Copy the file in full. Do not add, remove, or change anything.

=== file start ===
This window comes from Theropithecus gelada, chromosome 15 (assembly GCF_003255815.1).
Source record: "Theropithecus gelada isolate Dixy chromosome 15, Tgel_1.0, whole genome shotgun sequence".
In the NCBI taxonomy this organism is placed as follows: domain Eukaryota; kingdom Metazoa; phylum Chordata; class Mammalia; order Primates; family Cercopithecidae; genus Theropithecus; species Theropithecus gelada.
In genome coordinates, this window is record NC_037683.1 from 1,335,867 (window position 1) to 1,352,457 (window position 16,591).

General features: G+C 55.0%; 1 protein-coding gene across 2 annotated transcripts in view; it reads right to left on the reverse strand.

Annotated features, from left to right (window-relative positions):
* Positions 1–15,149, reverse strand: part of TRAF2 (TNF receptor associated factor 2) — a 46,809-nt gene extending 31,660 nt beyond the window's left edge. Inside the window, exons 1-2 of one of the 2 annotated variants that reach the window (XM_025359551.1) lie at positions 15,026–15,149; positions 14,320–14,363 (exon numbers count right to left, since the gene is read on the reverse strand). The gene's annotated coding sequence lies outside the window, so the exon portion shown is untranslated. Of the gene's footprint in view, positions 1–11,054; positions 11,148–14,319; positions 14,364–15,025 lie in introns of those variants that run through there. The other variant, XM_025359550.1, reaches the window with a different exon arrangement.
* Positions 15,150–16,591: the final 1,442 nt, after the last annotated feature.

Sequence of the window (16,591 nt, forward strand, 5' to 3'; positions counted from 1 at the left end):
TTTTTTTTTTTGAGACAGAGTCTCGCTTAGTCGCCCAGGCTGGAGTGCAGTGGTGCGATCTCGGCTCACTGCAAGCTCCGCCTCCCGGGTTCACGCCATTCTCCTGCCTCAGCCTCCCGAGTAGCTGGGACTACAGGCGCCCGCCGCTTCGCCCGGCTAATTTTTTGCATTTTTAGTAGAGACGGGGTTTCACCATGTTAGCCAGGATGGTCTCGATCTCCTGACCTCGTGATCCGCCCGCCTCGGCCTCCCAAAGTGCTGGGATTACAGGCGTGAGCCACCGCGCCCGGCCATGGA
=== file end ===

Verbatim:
This window comes from Theropithecus gelada, chromosome 15 (assembly GCF_003255815.1).
Source record: "Theropithecus gelada isolate Dixy chromosome 15, Tgel_1.0, whole genome shotgun sequence".
In the NCBI taxonomy this organism is placed as follows: domain Eukaryota; kingdom Metazoa; phylum Chordata; class Mammalia; order Primates; family Cercopithecidae; genus Theropithecus; species Theropithecus gelada.
In genome coordinates, this window is record NC_037683.1 from 1,335,867 (window position 1) to 1,352,457 (window position 16,591).

General features: G+C 55.0%; 1 protein-coding gene across 2 annotated transcripts in view; it reads right to left on the reverse strand.

Annotated features, from left to right (window-relative positions):
* Positions 1–15,149, reverse strand: part of TRAF2 (TNF receptor associated factor 2) — a 46,809-nt gene extending 31,660 nt beyond the window's left edge. Inside the window, exons 1-2 of one of the 2 annotated variants that reach the window (XM_025359551.1) lie at positions 15,026–15,149; positions 14,320–14,363 (exon numbers count right to left, since the gene is read on the reverse strand). The gene's annotated coding sequence lies outside the window, so the exon portion shown is untranslated. Of the gene's footprint in view, positions 1–11,054; positions 11,148–14,319; positions 14,364–15,025 lie in introns of those variants that run through there. The other variant, XM_025359550.1, reaches the window with a different exon arrangement.
* Positions 15,150–16,591: the final 1,442 nt, after the last annotated feature.

Sequence of the window (16,591 nt, forward strand, 5' to 3'; positions counted from 1 at the left end):
TTTTTTTTTTTGAGACAGAGTCTCGCTTAGTCGCCCAGGCTGGAGTGCAGTGGTGCGATCTCGGCTCACTGCAAGCTCCGCCTCCCGGGTTCACGCCATTCTCCTGCCTCAGCCTCCCGAGTAGCTGGGACTACAGGCGCCCGCCGCTTCGCCCGGCTAATTTTTTGCATTTTTAGTAGAGACGGGGTTTCACCATGTTAGCCAGGATGGTCTCGATCTCCTGACCTCGTGATCCGCCCGCCTCGGCCTCCCAAAGTGCTGGGATTACAGGCGTGAGCCACCGCGCCCGGCCATGGA